I love the Martial Arts. I thoroughly enjoy teaching martial arts. I continue to be in awe of what martial arts do for people. And…. I find great pleasure in coaching other school owners….at least most of the time. Occasionally I will come across school owner that does nothing but whine about how hard it is to run to a school. Whenever I hear this, two thoughts pop into my head. The first one is “Yes, it IS hard running a Martial Arts school”. And the second thought is “Who ever said it was going to be easy?” What worthwhile career is easy? What career allows you to make a good living, has a profound, positive impact on society, creates little or no stress, and doesn’t require a lot of hard work? I can’t think of any, can you? I thought so. It has been my experience that once I understand that it is hard work, and I am willing to do it, it becomes easier.

Here are a few tips that I have learned along the way. Perhaps you will find some of them useful.

  • My travels to other schools have shown me that there are lots of different ways to be successful in the martial arts industry. The key is to find out which way works for you.
  • If you’re not willing to work hard and smart, you probably won’t be in business for very long. There was a time, in the 80s and 90s, that you may not have had to work as hard to generate new members as you do today. But it is what it is. And it is still a great time to be in the martial arts profession.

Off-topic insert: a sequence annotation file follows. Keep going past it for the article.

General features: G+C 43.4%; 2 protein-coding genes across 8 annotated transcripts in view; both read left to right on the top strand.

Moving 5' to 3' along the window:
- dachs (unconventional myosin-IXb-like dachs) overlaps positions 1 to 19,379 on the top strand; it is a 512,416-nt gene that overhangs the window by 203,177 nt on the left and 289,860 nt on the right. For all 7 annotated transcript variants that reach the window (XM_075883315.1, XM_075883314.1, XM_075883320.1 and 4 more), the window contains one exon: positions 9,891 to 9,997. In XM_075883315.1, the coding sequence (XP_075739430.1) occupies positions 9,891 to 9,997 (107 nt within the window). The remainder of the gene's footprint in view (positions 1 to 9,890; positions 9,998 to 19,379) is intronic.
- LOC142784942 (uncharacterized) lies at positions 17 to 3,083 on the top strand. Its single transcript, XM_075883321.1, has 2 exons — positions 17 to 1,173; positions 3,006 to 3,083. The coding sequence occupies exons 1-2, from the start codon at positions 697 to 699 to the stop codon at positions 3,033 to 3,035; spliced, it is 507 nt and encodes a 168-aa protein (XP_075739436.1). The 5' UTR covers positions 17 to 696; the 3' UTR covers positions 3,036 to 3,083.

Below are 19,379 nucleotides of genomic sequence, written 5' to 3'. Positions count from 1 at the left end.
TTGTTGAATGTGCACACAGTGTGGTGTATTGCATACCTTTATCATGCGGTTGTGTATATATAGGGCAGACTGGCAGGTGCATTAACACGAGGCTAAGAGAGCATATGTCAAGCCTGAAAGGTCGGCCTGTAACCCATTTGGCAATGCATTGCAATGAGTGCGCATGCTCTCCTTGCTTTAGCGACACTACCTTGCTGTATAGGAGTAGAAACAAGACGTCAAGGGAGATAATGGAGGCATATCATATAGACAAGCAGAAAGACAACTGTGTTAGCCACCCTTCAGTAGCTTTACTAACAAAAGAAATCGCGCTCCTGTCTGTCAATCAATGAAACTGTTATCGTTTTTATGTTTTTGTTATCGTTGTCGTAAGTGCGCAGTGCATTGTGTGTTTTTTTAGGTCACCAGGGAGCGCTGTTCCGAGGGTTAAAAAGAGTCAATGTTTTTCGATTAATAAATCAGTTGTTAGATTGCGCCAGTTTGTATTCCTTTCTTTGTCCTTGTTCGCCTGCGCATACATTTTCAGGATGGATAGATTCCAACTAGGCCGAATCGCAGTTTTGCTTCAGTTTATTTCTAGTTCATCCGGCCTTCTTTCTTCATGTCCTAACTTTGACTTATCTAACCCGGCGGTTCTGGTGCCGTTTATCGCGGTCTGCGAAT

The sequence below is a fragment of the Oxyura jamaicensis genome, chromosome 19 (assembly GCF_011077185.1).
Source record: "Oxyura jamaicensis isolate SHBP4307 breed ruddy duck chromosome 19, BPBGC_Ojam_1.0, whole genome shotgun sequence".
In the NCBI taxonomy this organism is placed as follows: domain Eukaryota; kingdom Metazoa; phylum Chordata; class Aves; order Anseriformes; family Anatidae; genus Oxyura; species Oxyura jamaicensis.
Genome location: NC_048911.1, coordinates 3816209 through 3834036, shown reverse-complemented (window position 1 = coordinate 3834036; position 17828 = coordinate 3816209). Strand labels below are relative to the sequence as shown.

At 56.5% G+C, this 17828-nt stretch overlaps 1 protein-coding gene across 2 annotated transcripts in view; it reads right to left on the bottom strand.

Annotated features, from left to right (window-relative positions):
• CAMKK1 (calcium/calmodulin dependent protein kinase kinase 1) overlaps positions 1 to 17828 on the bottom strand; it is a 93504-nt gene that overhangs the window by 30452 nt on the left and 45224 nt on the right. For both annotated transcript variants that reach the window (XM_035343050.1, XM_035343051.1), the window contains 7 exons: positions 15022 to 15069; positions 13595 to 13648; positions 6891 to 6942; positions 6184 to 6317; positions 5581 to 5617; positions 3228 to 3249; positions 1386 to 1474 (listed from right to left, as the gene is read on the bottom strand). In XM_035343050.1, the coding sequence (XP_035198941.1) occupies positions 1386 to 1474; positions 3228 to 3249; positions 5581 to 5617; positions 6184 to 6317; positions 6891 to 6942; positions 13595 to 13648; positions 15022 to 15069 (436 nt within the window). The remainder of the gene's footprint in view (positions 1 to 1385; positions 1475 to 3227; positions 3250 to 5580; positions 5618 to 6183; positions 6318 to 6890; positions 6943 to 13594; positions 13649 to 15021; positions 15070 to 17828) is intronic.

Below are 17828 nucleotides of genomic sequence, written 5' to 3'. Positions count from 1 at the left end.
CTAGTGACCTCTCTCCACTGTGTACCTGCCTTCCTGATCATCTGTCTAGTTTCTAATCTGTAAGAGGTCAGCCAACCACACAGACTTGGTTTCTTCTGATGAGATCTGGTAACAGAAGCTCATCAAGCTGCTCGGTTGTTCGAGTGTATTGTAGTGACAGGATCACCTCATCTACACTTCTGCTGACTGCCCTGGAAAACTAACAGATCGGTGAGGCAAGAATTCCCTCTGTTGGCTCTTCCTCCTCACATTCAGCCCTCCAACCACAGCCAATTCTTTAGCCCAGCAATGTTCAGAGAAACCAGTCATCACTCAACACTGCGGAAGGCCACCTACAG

• If you don’t know what you’re doing, you probably won’t be in business for very long. If you are new at this or aren’t happy with your current results, find a mentor. There are lots of great business coaches out there. Find one that you’re comfortable with, listen to their advice and then take action. Don’t reinvent the wheel if you don’t have to.
  • Forget about what the School down the street is doing. There is not a lot you can do about it and it is a waste of energy. Just hope that they good program. No one benefits from a badly run school. That hurts all of us. In most cases, when someone has a bad experience at a martial arts school, they don’t quit and enroll at another school. They just plain quit. And they often will view all Martial Arts in a negative way. We shouldn’t spend our time fighting over a small percentage of the public that is currently interested in training. We spend our time getting others interested. That way, there’s plenty of students for everyone.
  • Try to be the best example that you can be. YOU represent the Martial Arts to your circle of influence. This may be a cliché, but it is also very true.
  • Never forget the impact that a well-run martial arts school you can have on your students and on your community. Try to be a positive force in the lives of others. For me, this means being a martial artist first, a teacher seconds in a businessperson third.

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